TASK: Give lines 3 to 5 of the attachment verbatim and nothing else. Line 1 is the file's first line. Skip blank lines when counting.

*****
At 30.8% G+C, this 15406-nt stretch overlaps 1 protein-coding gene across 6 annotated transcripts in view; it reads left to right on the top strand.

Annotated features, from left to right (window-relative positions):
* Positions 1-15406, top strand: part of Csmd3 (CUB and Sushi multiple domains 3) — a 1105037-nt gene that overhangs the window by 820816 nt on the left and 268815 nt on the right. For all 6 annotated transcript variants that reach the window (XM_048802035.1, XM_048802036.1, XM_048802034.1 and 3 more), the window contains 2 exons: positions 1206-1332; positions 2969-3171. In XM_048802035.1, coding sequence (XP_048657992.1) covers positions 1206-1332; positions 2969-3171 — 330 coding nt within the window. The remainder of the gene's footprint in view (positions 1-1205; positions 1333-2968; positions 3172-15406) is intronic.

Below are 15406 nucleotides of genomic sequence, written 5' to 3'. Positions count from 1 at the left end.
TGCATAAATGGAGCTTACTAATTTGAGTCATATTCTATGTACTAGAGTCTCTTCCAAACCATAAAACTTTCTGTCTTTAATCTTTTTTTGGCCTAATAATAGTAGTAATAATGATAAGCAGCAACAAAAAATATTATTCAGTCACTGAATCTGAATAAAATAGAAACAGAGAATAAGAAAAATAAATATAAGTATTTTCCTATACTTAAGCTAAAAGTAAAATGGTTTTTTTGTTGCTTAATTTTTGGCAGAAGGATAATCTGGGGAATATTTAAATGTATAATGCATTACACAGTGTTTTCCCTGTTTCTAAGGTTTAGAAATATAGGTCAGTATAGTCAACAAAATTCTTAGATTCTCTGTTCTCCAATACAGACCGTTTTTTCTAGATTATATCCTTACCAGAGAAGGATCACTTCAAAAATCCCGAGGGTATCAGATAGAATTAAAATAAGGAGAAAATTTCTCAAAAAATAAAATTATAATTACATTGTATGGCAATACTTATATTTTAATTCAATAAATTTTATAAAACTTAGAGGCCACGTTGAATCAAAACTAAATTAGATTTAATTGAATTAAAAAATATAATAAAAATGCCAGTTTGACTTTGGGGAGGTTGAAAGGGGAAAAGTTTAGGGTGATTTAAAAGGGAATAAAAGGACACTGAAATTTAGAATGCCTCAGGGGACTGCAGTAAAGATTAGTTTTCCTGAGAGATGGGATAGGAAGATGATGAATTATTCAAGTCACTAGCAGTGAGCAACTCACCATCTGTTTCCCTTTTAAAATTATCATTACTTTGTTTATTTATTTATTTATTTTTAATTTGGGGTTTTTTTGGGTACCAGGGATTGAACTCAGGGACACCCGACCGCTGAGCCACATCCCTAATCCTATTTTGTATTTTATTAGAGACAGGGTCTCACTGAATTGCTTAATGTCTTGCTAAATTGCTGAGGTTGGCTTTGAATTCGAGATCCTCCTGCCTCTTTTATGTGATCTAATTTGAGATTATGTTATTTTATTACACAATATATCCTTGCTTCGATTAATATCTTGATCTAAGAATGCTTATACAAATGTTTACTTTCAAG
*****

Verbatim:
* Positions 1-15406, top strand: part of Csmd3 (CUB and Sushi multiple domains 3) — a 1105037-nt gene that overhangs the window by 820816 nt on the left and 268815 nt on the right. For all 6 annotated transcript variants that reach the window (XM_048802035.1, XM_048802036.1, XM_048802034.1 and 3 more), the window contains 2 exons: positions 1206-1332; positions 2969-3171. In XM_048802035.1, coding sequence (XP_048657992.1) covers positions 1206-1332; positions 2969-3171 — 330 coding nt within the window. The remainder of the gene's footprint in view (positions 1-1205; positions 1333-2968; positions 3172-15406) is intronic.

Below are 15406 nucleotides of genomic sequence, written 5' to 3'. Positions count from 1 at the left end.
TGCATAAATGGAGCTTACTAATTTGAGTCATATTCTATGTACTAGAGTCTCTTCCAAACCATAAAACTTTCTGTCTTTAATCTTTTTTTGGCCTAATAATAGTAGTAATAATGATAAGCAGCAACAAAAAATATTATTCAGTCACTGAATCTGAATAAAATAGAAACAGAGAATAAGAAAAATAAATATAAGTATTTTCCTATACTTAAGCTAAAAGTAAAATGGTTTTTTTGTTGCTTAATTTTTGGCAGAAGGATAATCTGGGGAATATTTAAATGTATAATGCATTACACAGTGTTTTCCCTGTTTCTAAGGTTTAGAAATATAGGTCAGTATAGTCAACAAAATTCTTAGATTCTCTGTTCTCCAATACAGACCGTTTTTTCTAGATTATATCCTTACCAGAGAAGGATCACTTCAAAAATCCCGAGGGTATCAGATAGAATTAAAATAAGGAGAAAATTTCTCAAAAAATAAAATTATAATTACATTGTATGGCAATACTTATATTTTAATTCAATAAATTTTATAAAACTTAGAGGCCACGTTGAATCAAAACTAAATTAGATTTAATTGAATTAAAAAATATAATAAAAATGCCAGTTTGACTTTGGGGAGGTTGAAAGGGGAAAAGTTTAGGGTGATTTAAAAGGGAATAAAAGGACACTGAAATTTAGAATGCCTCAGGGGACTGCAGTAAAGATTAGTTTTCCTGAGAGATGGGATAGGAAGATGATGAATTATTCAAGTCACTAGCAGTGAGCAACTCACCATCTGTTTCCCTTTTAAAATTATCATTACTTTGTTTATTTATTTATTTATTTTTAATTTGGGGTTTTTTTGGGTACCAGGGATTGAACTCAGGGACACCCGACCGCTGAGCCACATCCCTAATCCTATTTTGTATTTTATTAGAGACAGGGTCTCACTGAATTGCTTAATGTCTTGCTAAATTGCTGAGGTTGGCTTTGAATTCGAGATCCTCCTGCCTCTTTTATGTGATCTAATTTGAGATTATGTTATTTTATTACACAATATATCCTTGCTTCGATTAATATCTTGATCTAAGAATGCTTATACAAATGTTTACTTTCAAG